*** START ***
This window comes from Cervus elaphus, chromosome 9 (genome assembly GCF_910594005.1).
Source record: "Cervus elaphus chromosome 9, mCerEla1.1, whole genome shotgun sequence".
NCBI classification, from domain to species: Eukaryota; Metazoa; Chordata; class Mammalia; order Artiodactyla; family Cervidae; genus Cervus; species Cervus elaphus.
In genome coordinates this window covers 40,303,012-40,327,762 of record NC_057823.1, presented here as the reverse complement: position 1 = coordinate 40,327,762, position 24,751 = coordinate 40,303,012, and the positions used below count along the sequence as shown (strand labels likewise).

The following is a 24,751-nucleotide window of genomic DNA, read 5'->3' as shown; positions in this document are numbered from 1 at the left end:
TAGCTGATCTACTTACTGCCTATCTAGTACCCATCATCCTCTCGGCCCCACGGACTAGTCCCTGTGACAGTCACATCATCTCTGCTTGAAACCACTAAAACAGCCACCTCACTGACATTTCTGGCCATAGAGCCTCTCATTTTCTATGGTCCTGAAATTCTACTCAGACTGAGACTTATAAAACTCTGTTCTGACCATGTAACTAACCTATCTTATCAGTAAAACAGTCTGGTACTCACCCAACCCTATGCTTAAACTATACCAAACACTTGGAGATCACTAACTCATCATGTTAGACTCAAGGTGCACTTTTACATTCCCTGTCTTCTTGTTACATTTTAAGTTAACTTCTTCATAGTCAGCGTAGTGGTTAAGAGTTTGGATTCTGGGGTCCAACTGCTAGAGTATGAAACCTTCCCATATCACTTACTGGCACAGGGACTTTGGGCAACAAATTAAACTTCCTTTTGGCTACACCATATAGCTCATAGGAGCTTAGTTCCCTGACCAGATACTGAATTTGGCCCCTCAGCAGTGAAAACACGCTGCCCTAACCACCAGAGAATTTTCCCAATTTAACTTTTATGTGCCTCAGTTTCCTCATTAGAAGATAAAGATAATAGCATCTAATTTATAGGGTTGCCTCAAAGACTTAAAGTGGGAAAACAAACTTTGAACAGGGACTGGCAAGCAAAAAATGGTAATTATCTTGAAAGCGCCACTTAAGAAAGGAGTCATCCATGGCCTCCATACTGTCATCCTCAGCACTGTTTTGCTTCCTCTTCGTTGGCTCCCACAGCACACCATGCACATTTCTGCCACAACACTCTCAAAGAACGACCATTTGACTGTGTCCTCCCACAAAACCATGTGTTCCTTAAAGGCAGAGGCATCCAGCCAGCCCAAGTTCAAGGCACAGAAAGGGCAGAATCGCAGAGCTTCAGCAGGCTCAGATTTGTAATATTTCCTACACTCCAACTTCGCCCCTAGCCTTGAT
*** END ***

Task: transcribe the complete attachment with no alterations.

This window comes from Cervus elaphus, chromosome 9 (genome assembly GCF_910594005.1).
Source record: "Cervus elaphus chromosome 9, mCerEla1.1, whole genome shotgun sequence".
NCBI classification, from domain to species: Eukaryota; Metazoa; Chordata; class Mammalia; order Artiodactyla; family Cervidae; genus Cervus; species Cervus elaphus.
In genome coordinates this window covers 40,303,012-40,327,762 of record NC_057823.1, presented here as the reverse complement: position 1 = coordinate 40,327,762, position 24,751 = coordinate 40,303,012, and the positions used below count along the sequence as shown (strand labels likewise).

The following is a 24,751-nucleotide window of genomic DNA, read 5'->3' as shown; positions in this document are numbered from 1 at the left end:
TAGCTGATCTACTTACTGCCTATCTAGTACCCATCATCCTCTCGGCCCCACGGACTAGTCCCTGTGACAGTCACATCATCTCTGCTTGAAACCACTAAAACAGCCACCTCACTGACATTTCTGGCCATAGAGCCTCTCATTTTCTATGGTCCTGAAATTCTACTCAGACTGAGACTTATAAAACTCTGTTCTGACCATGTAACTAACCTATCTTATCAGTAAAACAGTCTGGTACTCACCCAACCCTATGCTTAAACTATACCAAACACTTGGAGATCACTAACTCATCATGTTAGACTCAAGGTGCACTTTTACATTCCCTGTCTTCTTGTTACATTTTAAGTTAACTTCTTCATAGTCAGCGTAGTGGTTAAGAGTTTGGATTCTGGGGTCCAACTGCTAGAGTATGAAACCTTCCCATATCACTTACTGGCACAGGGACTTTGGGCAACAAATTAAACTTCCTTTTGGCTACACCATATAGCTCATAGGAGCTTAGTTCCCTGACCAGATACTGAATTTGGCCCCTCAGCAGTGAAAACACGCTGCCCTAACCACCAGAGAATTTTCCCAATTTAACTTTTATGTGCCTCAGTTTCCTCATTAGAAGATAAAGATAATAGCATCTAATTTATAGGGTTGCCTCAAAGACTTAAAGTGGGAAAACAAACTTTGAACAGGGACTGGCAAGCAAAAAATGGTAATTATCTTGAAAGCGCCACTTAAGAAAGGAGTCATCCATGGCCTCCATACTGTCATCCTCAGCACTGTTTTGCTTCCTCTTCGTTGGCTCCCACAGCACACCATGCACATTTCTGCCACAACACTCTCAAAGAACGACCATTTGACTGTGTCCTCCCACAAAACCATGTGTTCCTTAAAGGCAGAGGCATCCAGCCAGCCCAAGTTCAAGGCACAGAAAGGGCAGAATCGCAGAGCTTCAGCAGGCTCAGATTTGTAATATTTCCTACACTCCAACTTCGCCCCTAGCCTTGAT